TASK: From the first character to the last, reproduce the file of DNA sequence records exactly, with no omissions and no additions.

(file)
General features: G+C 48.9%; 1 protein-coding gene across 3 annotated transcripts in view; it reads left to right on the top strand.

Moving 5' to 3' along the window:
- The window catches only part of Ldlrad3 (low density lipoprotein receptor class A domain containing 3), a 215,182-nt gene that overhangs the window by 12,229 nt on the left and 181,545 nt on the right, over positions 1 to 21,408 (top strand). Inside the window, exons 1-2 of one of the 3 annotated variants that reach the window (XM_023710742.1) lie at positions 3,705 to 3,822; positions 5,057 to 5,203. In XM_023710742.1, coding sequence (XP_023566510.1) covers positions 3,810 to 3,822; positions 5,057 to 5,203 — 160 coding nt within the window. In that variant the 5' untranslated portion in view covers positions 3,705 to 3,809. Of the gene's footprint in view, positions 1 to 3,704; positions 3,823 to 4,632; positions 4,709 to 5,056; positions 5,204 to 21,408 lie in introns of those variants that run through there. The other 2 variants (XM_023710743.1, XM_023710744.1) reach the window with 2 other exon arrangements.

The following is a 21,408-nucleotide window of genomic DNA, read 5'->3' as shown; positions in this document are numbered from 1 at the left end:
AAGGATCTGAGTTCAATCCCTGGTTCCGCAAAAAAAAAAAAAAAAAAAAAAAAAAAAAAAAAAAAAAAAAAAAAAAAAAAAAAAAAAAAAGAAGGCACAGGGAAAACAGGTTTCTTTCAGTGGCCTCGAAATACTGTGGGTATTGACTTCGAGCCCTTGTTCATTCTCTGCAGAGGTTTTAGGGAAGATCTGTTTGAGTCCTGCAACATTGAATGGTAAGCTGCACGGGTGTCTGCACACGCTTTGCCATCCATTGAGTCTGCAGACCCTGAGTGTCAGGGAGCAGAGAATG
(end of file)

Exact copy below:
General features: G+C 48.9%; 1 protein-coding gene across 3 annotated transcripts in view; it reads left to right on the top strand.

Moving 5' to 3' along the window:
- The window catches only part of Ldlrad3 (low density lipoprotein receptor class A domain containing 3), a 215,182-nt gene that overhangs the window by 12,229 nt on the left and 181,545 nt on the right, over positions 1 to 21,408 (top strand). Inside the window, exons 1-2 of one of the 3 annotated variants that reach the window (XM_023710742.1) lie at positions 3,705 to 3,822; positions 5,057 to 5,203. In XM_023710742.1, coding sequence (XP_023566510.1) covers positions 3,810 to 3,822; positions 5,057 to 5,203 — 160 coding nt within the window. In that variant the 5' untranslated portion in view covers positions 3,705 to 3,809. Of the gene's footprint in view, positions 1 to 3,704; positions 3,823 to 4,632; positions 4,709 to 5,056; positions 5,204 to 21,408 lie in introns of those variants that run through there. The other 2 variants (XM_023710743.1, XM_023710744.1) reach the window with 2 other exon arrangements.

The following is a 21,408-nucleotide window of genomic DNA, read 5'->3' as shown; positions in this document are numbered from 1 at the left end:
AAGGATCTGAGTTCAATCCCTGGTTCCGCAAAAAAAAAAAAAAAAAAAAAAAAAAAAAAAAAAAAAAAAAAAAAAAAAAAAAAAAAAAAAGAAGGCACAGGGAAAACAGGTTTCTTTCAGTGGCCTCGAAATACTGTGGGTATTGACTTCGAGCCCTTGTTCATTCTCTGCAGAGGTTTTAGGGAAGATCTGTTTGAGTCCTGCAACATTGAATGGTAAGCTGCACGGGTGTCTGCACACGCTTTGCCATCCATTGAGTCTGCAGACCCTGAGTGTCAGGGAGCAGAGAATG